Making hydrogen more cost efficient

Repurposing of infrastructure in the North West – Making hydrogen more cost efficient 

For large scale hydrogen adoption, the UK would require large scale production, storage and transport. To implement this decarbonisation strategy would require significant investment and supporting infrastructure. However, by repurposing existing assets in new, innovative ways to support an end-to-end hydrogen lifecycle, offers a cost efficient, achievable route.

As shown in the ‘Liverpool-Manchester Hydrogen Cluster’ and Hynet projects, the North West of England has many geographical strengths as a hub for hydrogen production, transportation and storage. This is supported by the existing infrastructure and industrial assets in the North West (NW), which could be repurposed to help deliver a large-scale hydrogen economy. The following strengths and natural resources of the NW region can offer a cost-efficient hydrogen pathway:

  • The NW is home to large offshore windfarms such as Barrow, Walney and West of Duddon Sands. It has been shown that offshore turbines generate about 35-50% of the time[1], but some of these generation periods are constrained. Wind generation combined with an electrolysis plant to produce hydrogen could offer higher overall efficiency and useful energy in the form of hydrogen (for transport, heat etc.)
  • Natural gas is currently stored in the Cheshire salt caverns, for example at Storengy’s Stublach site. If these caverns were to be repurposed they could be used as an economical and safe means of bulk hydrogen storage. A recent study by Atkins, has shown the capability of Cheshire caverns to be used as a H2 energy store for intermittent 1GWe peaking operation (when combined with the latest H2-ready gas turbines).
  • As part of the 30:30 Iron Mains project, the UK is upgrading all metallic mains piping within 30m of premises to Polyethene piping by 2030. This was in response to a HSE requirement, but inadvertently, the upgraded pipelines may also be suitable for hydrogen service, which would futureproof the gas pipe network.
  • In the North West, projects within Powerhouse energy and Inovyn (Runcorn chemical plant) are already producing hydrogen either though waste feedstocks or as a by-product. Demonstrator projects in low carbon transport or heat are needed in the region to benefit from these opportunities.
  • The recent announcement by Alstom to convert a fleet of electric trains to Hydrogen in the UK, by 2022, offers an opportunity to support this project. This is reinforced further, as the planned rail conversion are at Alstoms facility at Widnes, near Liverpool. The NW could be the testbed for a network of supporting H2 rail infrastructure (e.g. H2 refuelling stations) that would later be rolled out across the UK.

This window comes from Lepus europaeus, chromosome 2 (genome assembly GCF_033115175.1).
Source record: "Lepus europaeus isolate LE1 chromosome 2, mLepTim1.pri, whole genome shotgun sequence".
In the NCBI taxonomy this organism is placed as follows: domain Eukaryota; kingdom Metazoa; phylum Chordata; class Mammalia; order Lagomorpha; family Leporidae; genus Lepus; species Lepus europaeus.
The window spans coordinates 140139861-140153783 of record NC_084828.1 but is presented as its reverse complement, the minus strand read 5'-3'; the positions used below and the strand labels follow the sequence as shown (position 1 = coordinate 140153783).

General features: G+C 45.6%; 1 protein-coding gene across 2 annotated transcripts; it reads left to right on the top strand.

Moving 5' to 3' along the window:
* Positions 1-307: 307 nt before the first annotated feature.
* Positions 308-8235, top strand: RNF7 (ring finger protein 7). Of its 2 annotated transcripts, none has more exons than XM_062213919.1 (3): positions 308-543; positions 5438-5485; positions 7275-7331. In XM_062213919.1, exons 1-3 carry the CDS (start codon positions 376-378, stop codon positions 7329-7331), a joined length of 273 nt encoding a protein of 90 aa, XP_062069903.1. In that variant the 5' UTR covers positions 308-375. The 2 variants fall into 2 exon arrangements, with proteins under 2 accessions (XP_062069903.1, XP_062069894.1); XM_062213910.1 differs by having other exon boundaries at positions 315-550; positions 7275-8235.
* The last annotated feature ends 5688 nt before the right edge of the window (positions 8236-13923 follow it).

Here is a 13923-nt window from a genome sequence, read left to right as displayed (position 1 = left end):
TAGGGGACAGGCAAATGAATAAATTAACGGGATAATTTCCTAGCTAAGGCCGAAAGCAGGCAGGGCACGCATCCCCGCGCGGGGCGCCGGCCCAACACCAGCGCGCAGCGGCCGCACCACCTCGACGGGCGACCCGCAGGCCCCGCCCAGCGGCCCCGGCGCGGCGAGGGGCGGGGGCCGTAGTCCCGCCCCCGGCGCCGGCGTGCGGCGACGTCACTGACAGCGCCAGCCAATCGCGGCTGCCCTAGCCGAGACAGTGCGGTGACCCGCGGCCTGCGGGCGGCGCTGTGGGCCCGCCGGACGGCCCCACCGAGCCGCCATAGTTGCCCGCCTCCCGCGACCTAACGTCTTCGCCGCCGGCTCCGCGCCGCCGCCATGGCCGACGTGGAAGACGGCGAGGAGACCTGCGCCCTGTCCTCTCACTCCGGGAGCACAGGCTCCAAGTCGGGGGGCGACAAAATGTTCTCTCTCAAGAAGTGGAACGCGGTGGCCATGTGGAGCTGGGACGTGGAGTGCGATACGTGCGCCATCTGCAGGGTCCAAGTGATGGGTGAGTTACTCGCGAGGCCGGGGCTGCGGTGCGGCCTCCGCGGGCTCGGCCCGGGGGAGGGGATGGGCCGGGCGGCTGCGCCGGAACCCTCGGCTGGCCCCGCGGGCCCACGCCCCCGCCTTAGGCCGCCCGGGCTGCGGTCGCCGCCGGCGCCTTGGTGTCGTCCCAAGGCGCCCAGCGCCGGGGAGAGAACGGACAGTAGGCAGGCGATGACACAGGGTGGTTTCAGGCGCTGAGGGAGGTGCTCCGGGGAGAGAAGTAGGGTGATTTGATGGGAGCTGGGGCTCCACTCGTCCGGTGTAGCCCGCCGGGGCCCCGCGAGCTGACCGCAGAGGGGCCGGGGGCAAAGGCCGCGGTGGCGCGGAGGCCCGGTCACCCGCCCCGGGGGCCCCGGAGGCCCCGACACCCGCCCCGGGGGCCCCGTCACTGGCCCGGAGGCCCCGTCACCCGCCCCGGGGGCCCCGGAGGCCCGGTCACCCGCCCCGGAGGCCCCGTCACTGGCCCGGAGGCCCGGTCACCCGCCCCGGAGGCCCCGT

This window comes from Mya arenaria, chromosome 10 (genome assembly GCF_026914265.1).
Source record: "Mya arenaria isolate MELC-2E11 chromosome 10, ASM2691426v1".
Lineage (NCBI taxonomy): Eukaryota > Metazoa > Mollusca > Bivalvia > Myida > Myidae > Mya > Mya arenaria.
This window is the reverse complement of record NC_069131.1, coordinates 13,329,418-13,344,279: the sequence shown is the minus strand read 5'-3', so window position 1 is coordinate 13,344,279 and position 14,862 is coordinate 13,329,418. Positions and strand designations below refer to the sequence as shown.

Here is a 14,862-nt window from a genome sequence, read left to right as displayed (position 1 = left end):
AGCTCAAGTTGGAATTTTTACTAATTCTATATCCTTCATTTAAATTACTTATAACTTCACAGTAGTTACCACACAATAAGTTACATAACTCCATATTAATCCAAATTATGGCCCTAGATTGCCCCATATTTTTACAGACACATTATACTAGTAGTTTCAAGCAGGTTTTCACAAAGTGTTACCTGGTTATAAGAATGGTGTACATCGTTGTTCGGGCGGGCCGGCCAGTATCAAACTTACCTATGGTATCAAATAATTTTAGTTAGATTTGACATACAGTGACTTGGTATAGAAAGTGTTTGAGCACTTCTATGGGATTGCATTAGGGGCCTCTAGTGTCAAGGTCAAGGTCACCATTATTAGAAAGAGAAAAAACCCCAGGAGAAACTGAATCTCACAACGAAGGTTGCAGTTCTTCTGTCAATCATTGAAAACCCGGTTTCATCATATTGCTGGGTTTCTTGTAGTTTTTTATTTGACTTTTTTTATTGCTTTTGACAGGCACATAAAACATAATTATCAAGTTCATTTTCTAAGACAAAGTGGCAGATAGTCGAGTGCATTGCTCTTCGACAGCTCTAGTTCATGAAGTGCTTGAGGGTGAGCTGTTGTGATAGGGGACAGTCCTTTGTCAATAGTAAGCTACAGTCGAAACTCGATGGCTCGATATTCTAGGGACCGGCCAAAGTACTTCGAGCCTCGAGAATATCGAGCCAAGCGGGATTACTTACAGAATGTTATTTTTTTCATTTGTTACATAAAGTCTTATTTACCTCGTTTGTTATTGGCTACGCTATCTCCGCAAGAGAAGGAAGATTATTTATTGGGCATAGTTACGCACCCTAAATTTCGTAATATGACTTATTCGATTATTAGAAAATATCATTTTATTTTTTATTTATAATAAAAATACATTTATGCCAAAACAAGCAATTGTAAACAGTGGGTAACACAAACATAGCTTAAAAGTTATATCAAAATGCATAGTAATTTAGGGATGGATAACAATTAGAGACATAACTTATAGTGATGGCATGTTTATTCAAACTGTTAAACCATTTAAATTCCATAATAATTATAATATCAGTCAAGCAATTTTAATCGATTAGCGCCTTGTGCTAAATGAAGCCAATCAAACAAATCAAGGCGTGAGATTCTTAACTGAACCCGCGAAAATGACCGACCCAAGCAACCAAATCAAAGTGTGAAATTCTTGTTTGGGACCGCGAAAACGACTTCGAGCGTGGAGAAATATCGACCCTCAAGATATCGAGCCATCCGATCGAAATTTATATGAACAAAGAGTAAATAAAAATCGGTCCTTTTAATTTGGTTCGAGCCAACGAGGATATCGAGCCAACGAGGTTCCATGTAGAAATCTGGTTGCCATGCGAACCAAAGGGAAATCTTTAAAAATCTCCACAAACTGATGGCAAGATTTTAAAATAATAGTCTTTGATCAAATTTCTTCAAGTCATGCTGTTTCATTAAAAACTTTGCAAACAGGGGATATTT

• The Clean Growth Strategy (2017) set out a new revitalised Carbon Capture, Utilisation and Storage (CCUS) approach in the UK. This recognises the potential of CCUS to aid decarbonisation across power, industry, and heat. The integration of CCUS technologies with hydrogen is key to offering hydrogen at the lowest cost. For instance, the H21 Leeds project concluded that H2 is most economically produced via Steam Methane Reforming (SMR) with CCS fitted. The recent consenting for new large Combined Cycle Gas Turbine (CCGT) plants in the NW, combined with the industrial clusters, means SMR with CCS is an extremely credible solution for large scale hydrogen production.
  • Moreover, it is estimated that the Liverpool oil and gas fields have the potential capacity to store 130 million tonnes of CO2 with additional fields nearby. Heat produced through Steam Methane Reforming can also be distributed in local heat generation networks; further optimising the process.
  • Liverpool Port is undergoing the Liverpool 2 upgrade allowing deep water container ships to berth. This would allow the world’s largest vessels to enter the port, increasing shipping trade and could allow the transport of hydrogen and CO2 .

Overall the North West’s diverse history, current infrastructure and skilled workforce make it a strong choice for future hydrogen investment which could create a sustainable system to supply the vast energy demand of the region.

[1] Based on UK offshore wind capacity factors article, provided by, viewed Jan 2018.